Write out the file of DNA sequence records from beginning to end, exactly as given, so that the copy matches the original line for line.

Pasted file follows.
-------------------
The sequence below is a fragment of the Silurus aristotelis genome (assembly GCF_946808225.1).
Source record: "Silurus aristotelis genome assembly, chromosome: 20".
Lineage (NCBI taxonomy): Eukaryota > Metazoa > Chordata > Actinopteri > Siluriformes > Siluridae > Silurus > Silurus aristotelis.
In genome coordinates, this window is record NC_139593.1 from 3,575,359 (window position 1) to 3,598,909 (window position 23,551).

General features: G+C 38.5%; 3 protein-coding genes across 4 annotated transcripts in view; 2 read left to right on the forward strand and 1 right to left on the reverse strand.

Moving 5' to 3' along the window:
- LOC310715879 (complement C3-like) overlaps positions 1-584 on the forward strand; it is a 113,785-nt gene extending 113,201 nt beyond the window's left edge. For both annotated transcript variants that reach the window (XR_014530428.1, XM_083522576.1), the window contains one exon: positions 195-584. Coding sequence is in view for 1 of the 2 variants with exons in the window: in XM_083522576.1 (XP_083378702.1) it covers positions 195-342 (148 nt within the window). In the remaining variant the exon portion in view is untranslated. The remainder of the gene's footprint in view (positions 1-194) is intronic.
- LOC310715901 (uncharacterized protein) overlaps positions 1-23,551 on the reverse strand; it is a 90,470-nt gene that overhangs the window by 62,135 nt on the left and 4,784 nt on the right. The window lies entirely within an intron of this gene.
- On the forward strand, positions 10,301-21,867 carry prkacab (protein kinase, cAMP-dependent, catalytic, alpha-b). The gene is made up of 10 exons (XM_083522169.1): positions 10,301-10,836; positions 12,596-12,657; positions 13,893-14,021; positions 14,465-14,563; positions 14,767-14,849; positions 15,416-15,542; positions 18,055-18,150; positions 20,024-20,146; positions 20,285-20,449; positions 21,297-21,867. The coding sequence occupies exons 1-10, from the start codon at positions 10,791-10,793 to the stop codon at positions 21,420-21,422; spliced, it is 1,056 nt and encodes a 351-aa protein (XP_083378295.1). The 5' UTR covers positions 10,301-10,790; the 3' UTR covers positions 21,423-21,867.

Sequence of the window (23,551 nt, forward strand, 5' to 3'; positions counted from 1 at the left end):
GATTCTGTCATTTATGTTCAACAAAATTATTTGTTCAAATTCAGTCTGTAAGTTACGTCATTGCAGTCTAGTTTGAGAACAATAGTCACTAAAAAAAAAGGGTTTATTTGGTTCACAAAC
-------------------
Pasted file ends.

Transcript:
The sequence below is a fragment of the Silurus aristotelis genome (assembly GCF_946808225.1).
Source record: "Silurus aristotelis genome assembly, chromosome: 20".
Lineage (NCBI taxonomy): Eukaryota > Metazoa > Chordata > Actinopteri > Siluriformes > Siluridae > Silurus > Silurus aristotelis.
In genome coordinates, this window is record NC_139593.1 from 3,575,359 (window position 1) to 3,598,909 (window position 23,551).

General features: G+C 38.5%; 3 protein-coding genes across 4 annotated transcripts in view; 2 read left to right on the forward strand and 1 right to left on the reverse strand.

Moving 5' to 3' along the window:
- LOC310715879 (complement C3-like) overlaps positions 1-584 on the forward strand; it is a 113,785-nt gene extending 113,201 nt beyond the window's left edge. For both annotated transcript variants that reach the window (XR_014530428.1, XM_083522576.1), the window contains one exon: positions 195-584. Coding sequence is in view for 1 of the 2 variants with exons in the window: in XM_083522576.1 (XP_083378702.1) it covers positions 195-342 (148 nt within the window). In the remaining variant the exon portion in view is untranslated. The remainder of the gene's footprint in view (positions 1-194) is intronic.
- LOC310715901 (uncharacterized protein) overlaps positions 1-23,551 on the reverse strand; it is a 90,470-nt gene that overhangs the window by 62,135 nt on the left and 4,784 nt on the right. The window lies entirely within an intron of this gene.
- On the forward strand, positions 10,301-21,867 carry prkacab (protein kinase, cAMP-dependent, catalytic, alpha-b). The gene is made up of 10 exons (XM_083522169.1): positions 10,301-10,836; positions 12,596-12,657; positions 13,893-14,021; positions 14,465-14,563; positions 14,767-14,849; positions 15,416-15,542; positions 18,055-18,150; positions 20,024-20,146; positions 20,285-20,449; positions 21,297-21,867. The coding sequence occupies exons 1-10, from the start codon at positions 10,791-10,793 to the stop codon at positions 21,420-21,422; spliced, it is 1,056 nt and encodes a 351-aa protein (XP_083378295.1). The 5' UTR covers positions 10,301-10,790; the 3' UTR covers positions 21,423-21,867.

Sequence of the window (23,551 nt, forward strand, 5' to 3'; positions counted from 1 at the left end):
GATTCTGTCATTTATGTTCAACAAAATTATTTGTTCAAATTCAGTCTGTAAGTTACGTCATTGCAGTCTAGTTTGAGAACAATAGTCACTAAAAAAAAAGGGTTTATTTGGTTCACAAAC